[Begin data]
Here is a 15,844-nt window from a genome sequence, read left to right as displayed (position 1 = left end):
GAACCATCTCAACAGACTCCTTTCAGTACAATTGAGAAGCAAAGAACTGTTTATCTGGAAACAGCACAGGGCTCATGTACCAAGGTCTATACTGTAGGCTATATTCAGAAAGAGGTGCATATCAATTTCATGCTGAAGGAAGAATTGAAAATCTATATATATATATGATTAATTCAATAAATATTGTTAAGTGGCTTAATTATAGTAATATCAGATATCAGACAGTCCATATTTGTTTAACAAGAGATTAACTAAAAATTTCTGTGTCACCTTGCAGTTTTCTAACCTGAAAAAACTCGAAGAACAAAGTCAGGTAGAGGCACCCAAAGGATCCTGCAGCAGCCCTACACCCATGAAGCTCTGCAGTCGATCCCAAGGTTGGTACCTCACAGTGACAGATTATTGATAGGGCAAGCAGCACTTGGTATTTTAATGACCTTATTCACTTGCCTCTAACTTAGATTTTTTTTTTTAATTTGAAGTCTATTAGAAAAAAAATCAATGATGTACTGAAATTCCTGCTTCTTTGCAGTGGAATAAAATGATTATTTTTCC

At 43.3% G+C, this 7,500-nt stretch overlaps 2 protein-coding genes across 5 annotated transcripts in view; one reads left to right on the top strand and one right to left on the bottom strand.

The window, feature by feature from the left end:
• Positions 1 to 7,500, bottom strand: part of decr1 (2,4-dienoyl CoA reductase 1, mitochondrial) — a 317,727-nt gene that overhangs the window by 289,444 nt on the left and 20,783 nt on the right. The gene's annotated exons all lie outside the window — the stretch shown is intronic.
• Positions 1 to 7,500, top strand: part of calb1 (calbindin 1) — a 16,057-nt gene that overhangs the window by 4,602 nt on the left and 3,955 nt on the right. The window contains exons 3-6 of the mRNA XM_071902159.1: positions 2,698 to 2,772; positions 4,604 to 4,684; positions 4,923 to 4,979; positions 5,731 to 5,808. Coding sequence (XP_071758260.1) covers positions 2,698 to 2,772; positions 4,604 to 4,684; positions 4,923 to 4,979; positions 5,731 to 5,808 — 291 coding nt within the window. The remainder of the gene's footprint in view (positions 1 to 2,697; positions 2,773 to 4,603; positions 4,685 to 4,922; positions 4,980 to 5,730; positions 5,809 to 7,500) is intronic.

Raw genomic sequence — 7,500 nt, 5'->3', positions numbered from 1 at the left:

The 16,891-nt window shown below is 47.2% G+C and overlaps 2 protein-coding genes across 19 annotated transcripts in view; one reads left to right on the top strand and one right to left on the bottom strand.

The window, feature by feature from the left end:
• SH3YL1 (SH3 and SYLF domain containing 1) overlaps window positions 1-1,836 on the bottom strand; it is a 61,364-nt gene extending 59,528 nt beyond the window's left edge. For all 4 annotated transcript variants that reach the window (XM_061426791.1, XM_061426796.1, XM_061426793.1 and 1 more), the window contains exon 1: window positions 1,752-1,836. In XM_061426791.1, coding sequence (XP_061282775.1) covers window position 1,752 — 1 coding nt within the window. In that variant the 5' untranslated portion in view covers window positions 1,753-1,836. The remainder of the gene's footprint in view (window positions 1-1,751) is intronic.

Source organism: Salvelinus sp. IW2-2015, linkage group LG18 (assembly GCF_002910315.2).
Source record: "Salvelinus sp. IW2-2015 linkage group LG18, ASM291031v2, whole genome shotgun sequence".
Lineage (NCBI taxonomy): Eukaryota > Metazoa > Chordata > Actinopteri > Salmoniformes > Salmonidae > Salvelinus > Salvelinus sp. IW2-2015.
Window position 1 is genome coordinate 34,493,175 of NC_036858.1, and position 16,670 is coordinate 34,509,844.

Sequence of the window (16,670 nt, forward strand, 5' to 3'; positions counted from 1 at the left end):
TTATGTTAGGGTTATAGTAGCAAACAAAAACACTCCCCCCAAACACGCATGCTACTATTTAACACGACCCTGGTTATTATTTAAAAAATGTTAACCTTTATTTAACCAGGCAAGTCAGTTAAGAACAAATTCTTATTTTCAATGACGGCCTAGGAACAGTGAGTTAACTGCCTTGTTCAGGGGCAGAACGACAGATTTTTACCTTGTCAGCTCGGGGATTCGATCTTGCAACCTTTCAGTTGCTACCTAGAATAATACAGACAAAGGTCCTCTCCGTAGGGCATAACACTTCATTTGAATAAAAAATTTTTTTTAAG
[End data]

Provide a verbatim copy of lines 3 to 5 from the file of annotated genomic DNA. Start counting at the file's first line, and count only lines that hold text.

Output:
At 43.3% G+C, this 7,500-nt stretch overlaps 2 protein-coding genes across 5 annotated transcripts in view; one reads left to right on the top strand and one right to left on the bottom strand.

The window, feature by feature from the left end:
• Positions 1 to 7,500, bottom strand: part of decr1 (2,4-dienoyl CoA reductase 1, mitochondrial) — a 317,727-nt gene that overhangs the window by 289,444 nt on the left and 20,783 nt on the right. The gene's annotated exons all lie outside the window — the stretch shown is intronic.